Thursday, December 30, 2021

The Clocks

 The Clocks (1963) by Agatha Christie (read by Robin Bailey)

This is a reread for me (as are nearly all Christie stories) and I reviewed it in detail last year. (HERE) So, I'm not going to do so here. This will be more of a story about listening to the story.

When traveling up to my parents' house in Wabash, I like to listen to audio novels to make the three hour trip go by quickly. My preference for audio novels (especially when driving and concentrating on traffic) is to listen to stories I've already read so if I miss a bit here or there it won't matter so much. And when my son goes with me, it's especially fun to take an Agatha Christie along to see him react to various clues and red herrings. It was great fun to listen to him point out certain features that I knew were leading him astray and the experience also gave me more time to appreciate some of the humor in Christie's narrative that I had missed before. What is really interesting is that just like last time--I remembered the main culprit (of the murder portion of the plot), but Christie still fooled me on the motive. I'd completely forgotten about that connection.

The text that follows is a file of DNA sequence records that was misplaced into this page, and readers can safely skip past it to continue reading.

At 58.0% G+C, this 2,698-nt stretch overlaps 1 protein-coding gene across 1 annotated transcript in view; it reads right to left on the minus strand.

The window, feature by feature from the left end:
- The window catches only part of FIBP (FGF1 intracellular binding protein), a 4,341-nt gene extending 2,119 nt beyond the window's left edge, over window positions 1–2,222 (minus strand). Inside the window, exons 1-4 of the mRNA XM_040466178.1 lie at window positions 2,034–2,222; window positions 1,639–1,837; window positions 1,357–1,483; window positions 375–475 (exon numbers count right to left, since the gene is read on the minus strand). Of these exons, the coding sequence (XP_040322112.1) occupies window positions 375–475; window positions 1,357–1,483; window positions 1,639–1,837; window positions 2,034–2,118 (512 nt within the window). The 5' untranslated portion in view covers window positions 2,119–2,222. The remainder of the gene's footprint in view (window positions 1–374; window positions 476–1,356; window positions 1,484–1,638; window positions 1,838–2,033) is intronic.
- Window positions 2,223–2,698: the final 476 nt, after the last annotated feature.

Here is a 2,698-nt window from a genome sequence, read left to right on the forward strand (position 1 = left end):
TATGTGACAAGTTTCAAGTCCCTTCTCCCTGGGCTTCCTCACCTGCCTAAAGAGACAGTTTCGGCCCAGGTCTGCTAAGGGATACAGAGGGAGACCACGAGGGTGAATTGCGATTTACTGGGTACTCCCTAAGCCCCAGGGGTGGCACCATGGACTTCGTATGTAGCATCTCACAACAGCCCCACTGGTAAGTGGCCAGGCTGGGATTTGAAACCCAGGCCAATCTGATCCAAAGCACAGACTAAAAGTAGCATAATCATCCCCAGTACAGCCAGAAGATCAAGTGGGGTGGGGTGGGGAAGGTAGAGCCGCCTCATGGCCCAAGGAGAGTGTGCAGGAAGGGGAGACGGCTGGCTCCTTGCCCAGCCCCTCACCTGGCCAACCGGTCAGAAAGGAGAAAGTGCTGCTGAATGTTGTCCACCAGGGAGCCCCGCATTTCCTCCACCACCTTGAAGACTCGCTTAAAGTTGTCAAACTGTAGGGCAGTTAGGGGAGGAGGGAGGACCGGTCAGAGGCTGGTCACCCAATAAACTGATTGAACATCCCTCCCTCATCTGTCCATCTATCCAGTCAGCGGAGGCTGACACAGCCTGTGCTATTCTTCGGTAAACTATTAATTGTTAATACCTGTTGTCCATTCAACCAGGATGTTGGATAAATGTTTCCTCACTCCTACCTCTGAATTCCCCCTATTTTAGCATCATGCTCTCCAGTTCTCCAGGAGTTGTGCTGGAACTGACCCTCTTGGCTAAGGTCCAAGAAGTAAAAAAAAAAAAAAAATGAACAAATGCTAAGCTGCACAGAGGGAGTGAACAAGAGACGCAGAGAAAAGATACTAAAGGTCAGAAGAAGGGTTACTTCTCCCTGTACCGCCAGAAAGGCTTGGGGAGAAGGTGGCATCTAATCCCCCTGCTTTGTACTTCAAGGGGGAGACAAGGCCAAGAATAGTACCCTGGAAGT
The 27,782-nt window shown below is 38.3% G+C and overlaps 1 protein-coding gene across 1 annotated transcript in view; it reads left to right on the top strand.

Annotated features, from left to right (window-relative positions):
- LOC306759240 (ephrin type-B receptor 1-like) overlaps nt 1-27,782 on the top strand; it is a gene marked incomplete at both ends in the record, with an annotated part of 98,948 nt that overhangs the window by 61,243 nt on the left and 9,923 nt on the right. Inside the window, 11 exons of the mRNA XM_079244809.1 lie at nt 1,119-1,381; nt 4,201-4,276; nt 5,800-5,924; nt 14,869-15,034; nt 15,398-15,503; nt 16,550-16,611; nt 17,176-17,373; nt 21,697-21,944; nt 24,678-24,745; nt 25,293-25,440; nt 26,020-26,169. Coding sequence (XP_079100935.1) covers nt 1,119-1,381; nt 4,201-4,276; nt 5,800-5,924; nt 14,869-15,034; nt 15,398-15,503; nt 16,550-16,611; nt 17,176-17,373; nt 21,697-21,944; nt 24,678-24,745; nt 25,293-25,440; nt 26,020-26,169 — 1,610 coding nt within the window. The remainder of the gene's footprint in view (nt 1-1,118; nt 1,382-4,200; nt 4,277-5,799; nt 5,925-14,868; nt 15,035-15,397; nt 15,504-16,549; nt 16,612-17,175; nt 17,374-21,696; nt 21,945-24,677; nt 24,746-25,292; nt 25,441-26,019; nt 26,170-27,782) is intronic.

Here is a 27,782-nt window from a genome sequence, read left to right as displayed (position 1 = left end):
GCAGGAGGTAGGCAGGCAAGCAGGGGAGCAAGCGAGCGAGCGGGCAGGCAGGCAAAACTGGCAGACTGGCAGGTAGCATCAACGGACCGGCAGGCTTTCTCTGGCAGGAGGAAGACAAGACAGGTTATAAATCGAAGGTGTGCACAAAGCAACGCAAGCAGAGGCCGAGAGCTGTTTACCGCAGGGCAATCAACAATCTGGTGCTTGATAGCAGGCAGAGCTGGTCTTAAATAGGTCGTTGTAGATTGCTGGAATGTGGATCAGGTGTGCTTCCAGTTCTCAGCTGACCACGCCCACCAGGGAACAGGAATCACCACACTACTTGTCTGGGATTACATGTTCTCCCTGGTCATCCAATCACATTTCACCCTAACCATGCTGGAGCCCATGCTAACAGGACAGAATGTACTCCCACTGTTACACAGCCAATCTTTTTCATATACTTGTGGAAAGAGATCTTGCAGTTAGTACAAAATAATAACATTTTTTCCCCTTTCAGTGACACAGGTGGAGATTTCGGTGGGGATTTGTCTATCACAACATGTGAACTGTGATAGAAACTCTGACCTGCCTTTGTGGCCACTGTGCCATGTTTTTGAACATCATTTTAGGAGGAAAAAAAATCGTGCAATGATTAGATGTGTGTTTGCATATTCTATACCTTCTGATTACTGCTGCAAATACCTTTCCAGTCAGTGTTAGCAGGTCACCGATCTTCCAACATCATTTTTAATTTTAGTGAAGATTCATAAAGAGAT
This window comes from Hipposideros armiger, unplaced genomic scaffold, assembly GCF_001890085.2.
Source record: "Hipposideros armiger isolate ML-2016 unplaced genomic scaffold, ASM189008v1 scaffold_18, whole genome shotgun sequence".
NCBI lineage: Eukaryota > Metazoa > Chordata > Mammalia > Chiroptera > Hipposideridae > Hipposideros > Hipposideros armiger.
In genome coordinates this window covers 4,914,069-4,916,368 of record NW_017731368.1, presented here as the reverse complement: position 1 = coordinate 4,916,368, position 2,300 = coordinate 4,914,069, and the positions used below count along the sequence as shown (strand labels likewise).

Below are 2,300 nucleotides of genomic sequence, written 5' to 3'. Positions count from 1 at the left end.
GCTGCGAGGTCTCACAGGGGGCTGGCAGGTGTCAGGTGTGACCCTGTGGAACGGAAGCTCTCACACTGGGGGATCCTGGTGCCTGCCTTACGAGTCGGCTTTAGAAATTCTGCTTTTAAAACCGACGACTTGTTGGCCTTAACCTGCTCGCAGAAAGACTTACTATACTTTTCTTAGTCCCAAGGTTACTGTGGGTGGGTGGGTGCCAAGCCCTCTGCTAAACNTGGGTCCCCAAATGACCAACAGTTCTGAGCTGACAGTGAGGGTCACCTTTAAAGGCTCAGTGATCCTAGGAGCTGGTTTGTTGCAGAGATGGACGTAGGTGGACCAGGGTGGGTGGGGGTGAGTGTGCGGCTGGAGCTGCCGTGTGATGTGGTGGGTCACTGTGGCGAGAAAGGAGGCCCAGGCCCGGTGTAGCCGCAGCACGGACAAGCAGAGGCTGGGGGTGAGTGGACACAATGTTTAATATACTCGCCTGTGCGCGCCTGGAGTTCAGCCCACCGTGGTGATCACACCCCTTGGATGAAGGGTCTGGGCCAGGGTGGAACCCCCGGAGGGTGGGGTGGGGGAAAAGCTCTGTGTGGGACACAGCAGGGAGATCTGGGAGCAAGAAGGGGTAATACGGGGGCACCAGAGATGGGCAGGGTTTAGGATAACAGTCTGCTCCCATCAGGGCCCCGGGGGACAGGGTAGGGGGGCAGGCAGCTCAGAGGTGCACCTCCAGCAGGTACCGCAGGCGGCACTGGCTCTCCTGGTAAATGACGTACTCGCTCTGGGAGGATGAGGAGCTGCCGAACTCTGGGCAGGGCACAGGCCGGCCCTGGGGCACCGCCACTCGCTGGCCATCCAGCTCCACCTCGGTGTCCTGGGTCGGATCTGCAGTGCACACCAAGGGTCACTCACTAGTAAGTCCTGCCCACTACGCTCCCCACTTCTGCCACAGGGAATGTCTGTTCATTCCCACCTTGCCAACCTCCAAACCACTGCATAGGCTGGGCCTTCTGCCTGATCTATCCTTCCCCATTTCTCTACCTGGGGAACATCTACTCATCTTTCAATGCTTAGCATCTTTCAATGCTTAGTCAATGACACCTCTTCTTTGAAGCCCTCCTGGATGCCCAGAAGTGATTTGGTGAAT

The best part of this audio experience was sharing it with my son. He is definitely not his mother's child when it comes to books and I treasure every time we can connect over novels like this. Road trips to his grandparents seem to make for good times for sharing a story and I'm pleased that he enjoys the Christie mysteries enough to listen along with me. He even asked to have the remaining disks so he could finish the book (six hours wasn't quite enough time to reach the grand finale). A definite win for his book-loving mom!

I stand by the ★★★  and 1/2 rating (average of book and audio performance ratings) that I gave this last June.

First line: The afternoon of the 9th of September was exactly like any other afternoon.

Last lines: Our friend Colin has married that girl. If you ask me, he's mad. All the best. Yours, Richard Hardcastle.


Deaths = 3 (two stabbed; one strangled)

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